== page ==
Wally was the first to kiss me. Inside a roller rink in New Jersey, let’s say 1988, I sailed around curved corners and pumped my knees in rhythm to hits from Casey Kasem’s American Top 40: “Head to Toe” by Lisa Lisa & Cult Jam, “Need You Tonight” by INXS, “Don’t Be Cruel” by Bobby Brown. Once a week, my mother dropped me off for my lesson with teacher Joan and returned after running errands or stealing a few hours away from parenthood. I’d retreat to the back corner of the small rink, away from the main floor with strobe lighting, and practice moves like the Grapevine and Shoot the Duck.
One afternoon, I wanted to spin fast, and swung my arms around to create momentum before folding them into my chest. As I slowed to a stop, Wally rolled up next to me and placed a hand on my hip. I can teach you new tricks, he said. He pushed me off into partner-skating, and I reveled in the attention. From then on Wally made sure to find me in the rink. He squeezed my shoulders. He circled my waist. He planted brief, wet kisses on my lips, which I pursed tight and wiped away when he wasn’t looking. Wally had white hair, and I was twelve.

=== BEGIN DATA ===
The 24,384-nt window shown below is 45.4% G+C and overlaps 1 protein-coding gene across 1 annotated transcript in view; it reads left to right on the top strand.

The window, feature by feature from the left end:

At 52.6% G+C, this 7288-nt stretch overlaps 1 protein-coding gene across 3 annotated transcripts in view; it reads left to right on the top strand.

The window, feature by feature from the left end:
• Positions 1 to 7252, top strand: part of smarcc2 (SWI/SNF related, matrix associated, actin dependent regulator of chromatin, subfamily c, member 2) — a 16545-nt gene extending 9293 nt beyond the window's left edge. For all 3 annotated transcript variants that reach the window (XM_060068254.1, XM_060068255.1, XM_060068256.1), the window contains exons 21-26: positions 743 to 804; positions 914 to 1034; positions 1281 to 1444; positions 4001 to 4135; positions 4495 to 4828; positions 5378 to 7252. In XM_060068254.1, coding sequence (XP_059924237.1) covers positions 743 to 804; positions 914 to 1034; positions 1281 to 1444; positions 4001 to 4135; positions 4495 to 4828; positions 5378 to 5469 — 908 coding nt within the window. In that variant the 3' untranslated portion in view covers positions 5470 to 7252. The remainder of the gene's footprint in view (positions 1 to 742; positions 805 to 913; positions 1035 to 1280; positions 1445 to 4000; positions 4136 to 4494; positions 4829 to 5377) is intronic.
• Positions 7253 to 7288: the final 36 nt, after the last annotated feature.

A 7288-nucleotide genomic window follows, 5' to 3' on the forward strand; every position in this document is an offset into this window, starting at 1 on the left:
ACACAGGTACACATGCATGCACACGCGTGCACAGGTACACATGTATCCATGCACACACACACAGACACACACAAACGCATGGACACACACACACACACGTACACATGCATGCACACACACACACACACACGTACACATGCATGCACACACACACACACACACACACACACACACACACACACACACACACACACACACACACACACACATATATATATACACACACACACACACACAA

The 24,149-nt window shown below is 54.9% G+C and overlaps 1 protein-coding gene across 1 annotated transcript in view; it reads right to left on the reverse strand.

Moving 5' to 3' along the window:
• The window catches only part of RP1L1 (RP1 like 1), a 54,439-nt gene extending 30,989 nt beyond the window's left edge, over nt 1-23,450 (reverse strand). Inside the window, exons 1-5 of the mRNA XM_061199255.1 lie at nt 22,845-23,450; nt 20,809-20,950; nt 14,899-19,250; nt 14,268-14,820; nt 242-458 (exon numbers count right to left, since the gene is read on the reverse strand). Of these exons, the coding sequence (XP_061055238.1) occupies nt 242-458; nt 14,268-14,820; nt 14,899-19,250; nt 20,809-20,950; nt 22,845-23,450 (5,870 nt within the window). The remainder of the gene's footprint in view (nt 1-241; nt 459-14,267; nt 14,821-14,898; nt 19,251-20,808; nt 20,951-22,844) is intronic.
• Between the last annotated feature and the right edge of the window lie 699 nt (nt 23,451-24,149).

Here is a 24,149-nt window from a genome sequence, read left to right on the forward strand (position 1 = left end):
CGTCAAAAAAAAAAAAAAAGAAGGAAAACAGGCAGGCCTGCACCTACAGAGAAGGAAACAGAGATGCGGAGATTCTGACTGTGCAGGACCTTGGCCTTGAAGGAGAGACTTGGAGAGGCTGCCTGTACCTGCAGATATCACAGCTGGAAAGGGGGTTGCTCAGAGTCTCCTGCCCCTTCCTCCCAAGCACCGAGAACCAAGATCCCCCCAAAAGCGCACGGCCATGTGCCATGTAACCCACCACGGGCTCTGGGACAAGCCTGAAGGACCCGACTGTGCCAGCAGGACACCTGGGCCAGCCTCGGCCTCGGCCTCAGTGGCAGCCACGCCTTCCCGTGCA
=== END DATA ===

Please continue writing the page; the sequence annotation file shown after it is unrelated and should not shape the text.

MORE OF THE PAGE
A month or two went by, maybe more. Unknown to me at the time, Joan and her friend had been watching. Wally was not an instructor, but apparently he approached other girls, on other days of the week. The women recognized what I could not. They witnessed him cross lines that “just didn’t feel right” until, one day, they told someone. Wally was banished. He stalled on his way out and pulled me aside. I’m sorry if you misunderstood my affections—you reminded me of a girl I loved like a daughter during the Korean War, he said. The elaboration, the manipulation of his plea gripped my throat, kept me from speaking. Joan’s actions gave me just enough resolve to lock my gaze and bore into him the unsaid: You’re lying. He walked out of the rink for the last time, my silence breaking over him.
I never told my mother.